Tree Removal

Tree Removal / Care

While the perceived risk of death by falling trees (a part of the “tree risk” complex) is influenced by media and often hyped (the objective risk has been reported to be close to 1 : 10.000.000, almost as low as death by lightning),[5] singular events have encouraged a “proactive” stance so that even lightly damaged trees are likely to be removed in urban and public traffic surroundings.[3] As a tree ages and nears the end of its safe useful life expectancy (SULE),[6] it’s perceived amenity value is decreased greatly. A risk assessment normally carried out by local council’s arborist to determine the best course of action.[7][8] As with all public green spaces, trees in green urban spaces and their careful conservation is sometimes in conflict with aggressive urban development even though it is often understood how urban trees contribute to liveability of suburbs and cities both objectively (reduction of urban heat island effect, etc.) and subjectively.[9][10][11][12] Tree planting programs implemented by a growing number of cities, local councils and organizations is mitigating the losses and in most cases increasing the number of trees in suburbia.[13] Programs include the planting of 2 trees for every 1 tree removed, while some councils are paying land owners to keep trees instead of removing them for farming or construction.[14]

Tree care is the application of arboricultural methods like pruning, trimming, and felling/thinning[1] in built environmentsRoad vergegreenways, backyard and park woody vegetation are at the center of attention for the tree care industry. Landscape architecture and urban forestry[2][3] also set high demands on professional tree care. High safety standards against the dangers of tree care have helped the industry evolve. Especially felling in space-limited environments poses significant risks: the vicinity of power or telephone lines, insufficient protective gear (against falling dead wood, chainsaw wounds, etc.) and narrow felling zones with endangered nearby buildings, parking cars, etc.. The required equipment and experience usually transcends private means and is often considered too costly as a permanent part of the public infrastructure. In singular cases, traditional tools like handsaws may suffice, but large-scale tree care usually calls for heavy machinery like cranesbucket trucks,harvesters, and woodchippers.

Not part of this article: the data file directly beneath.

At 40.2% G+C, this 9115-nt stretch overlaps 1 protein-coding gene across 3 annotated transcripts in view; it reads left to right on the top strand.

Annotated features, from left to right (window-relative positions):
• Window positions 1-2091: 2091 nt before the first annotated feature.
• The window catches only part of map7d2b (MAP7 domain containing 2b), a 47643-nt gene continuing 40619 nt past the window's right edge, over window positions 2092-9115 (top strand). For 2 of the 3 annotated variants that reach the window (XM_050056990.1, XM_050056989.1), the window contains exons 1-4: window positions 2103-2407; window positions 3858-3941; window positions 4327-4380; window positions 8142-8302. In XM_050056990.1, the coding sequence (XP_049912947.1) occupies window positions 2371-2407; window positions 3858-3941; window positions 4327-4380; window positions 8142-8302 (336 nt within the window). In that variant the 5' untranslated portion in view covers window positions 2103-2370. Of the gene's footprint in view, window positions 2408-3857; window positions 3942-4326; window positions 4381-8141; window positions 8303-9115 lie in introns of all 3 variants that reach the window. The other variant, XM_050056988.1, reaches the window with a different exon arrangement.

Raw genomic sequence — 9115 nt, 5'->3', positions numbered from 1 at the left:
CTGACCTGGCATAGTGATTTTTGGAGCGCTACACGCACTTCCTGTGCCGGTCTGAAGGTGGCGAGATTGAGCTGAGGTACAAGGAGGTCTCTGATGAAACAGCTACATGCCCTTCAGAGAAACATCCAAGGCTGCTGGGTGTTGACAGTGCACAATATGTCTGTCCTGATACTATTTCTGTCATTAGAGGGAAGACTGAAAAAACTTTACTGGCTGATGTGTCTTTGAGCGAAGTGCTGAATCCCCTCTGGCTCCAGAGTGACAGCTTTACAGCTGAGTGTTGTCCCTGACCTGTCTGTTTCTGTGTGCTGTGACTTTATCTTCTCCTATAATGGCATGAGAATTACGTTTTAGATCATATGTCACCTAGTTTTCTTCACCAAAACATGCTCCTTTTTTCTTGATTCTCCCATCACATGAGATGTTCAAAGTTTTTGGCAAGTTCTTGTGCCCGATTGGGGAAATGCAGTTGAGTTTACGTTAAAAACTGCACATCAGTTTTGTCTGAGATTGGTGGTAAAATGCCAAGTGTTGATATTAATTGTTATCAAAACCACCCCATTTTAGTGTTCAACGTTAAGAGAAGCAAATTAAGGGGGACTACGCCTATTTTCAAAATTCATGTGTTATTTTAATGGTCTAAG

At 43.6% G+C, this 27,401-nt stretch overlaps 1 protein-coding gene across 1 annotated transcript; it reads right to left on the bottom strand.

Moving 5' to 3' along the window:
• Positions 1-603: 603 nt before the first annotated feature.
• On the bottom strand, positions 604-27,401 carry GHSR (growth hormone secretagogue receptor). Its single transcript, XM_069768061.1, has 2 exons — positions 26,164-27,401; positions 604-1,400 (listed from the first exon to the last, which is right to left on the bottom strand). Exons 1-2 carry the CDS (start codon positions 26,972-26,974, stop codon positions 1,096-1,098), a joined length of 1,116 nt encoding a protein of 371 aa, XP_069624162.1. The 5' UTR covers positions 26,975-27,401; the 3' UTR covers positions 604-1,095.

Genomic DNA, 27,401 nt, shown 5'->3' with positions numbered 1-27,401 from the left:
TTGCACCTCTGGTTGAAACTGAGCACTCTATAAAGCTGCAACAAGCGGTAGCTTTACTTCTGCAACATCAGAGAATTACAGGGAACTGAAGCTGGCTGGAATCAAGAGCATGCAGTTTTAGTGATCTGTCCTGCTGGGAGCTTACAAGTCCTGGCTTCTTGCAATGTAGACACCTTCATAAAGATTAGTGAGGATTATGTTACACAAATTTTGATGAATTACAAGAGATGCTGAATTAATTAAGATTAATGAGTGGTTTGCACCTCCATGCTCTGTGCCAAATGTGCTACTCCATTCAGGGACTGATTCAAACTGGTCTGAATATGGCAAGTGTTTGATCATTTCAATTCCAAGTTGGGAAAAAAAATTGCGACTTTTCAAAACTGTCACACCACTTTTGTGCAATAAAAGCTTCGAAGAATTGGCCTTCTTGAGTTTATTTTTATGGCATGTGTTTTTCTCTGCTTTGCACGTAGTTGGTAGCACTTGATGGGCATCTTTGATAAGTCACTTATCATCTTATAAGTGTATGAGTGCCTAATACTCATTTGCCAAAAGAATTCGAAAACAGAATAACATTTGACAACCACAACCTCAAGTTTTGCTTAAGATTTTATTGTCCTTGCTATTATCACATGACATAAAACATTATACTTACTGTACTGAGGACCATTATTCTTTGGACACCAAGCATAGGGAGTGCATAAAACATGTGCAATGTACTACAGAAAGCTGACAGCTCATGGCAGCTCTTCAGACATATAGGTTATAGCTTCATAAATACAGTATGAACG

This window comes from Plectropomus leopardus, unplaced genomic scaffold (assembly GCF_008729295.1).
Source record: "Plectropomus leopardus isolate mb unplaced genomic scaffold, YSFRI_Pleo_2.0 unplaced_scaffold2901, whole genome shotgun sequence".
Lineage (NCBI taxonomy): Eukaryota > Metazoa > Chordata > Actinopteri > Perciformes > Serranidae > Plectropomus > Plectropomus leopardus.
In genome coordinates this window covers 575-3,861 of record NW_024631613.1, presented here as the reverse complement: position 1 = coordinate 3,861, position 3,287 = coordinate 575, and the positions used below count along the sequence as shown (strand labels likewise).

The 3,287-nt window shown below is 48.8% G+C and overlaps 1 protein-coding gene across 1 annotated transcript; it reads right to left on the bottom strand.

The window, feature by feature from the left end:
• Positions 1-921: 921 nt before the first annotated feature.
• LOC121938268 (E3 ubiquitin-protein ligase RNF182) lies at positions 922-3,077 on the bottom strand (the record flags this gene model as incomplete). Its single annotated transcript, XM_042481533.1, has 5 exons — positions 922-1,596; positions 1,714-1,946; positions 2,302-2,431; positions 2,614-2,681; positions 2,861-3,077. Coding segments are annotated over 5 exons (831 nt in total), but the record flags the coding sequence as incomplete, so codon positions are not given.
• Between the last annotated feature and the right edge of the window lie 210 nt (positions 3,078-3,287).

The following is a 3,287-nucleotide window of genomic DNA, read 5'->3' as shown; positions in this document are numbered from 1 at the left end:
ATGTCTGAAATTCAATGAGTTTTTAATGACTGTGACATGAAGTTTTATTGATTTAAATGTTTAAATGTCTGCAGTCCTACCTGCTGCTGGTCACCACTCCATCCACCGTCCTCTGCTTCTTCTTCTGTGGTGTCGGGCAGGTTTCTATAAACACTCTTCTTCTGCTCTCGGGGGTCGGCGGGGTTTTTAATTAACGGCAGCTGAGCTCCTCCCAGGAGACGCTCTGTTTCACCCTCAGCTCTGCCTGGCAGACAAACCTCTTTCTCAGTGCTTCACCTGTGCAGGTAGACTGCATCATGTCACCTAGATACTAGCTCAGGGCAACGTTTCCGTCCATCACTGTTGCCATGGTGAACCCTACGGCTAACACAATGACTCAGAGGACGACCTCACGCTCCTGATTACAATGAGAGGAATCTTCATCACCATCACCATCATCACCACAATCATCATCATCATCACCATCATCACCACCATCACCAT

Road side trees are especially prone to biotic stress by exhaust fumes, toxic road debrissoil compaction, and drought which makes them susceptible to fungal infections and various plant pests.[4] When tree removal is not an option, because of road ecologyconsiderations, the main challenge is to achieve road safety (visibility of road signs, blockage-free lanes, etc.) while maintaining tree health.


Scottsbluff is a city in Scotts Bluff County, in the western part of the state of Nebraska, in the Great Plains region of the United States. The population was 15,039 at the 2010 census. Scottsbluff is the largest city in the Nebraska Panhandle, and the 13th largest city in Nebraska.


Scottsbluff was founded in 1899 across the North Platte River from its namesake, a bluff that is now a U.S. National Park called Scotts Bluff National Monument. The smaller town of Gering had been founded south of the river in 1887. The two cities have since grown together to form the 7th largest urban area (Scottsbluff Micropolitan Statistical Area) in Nebraska.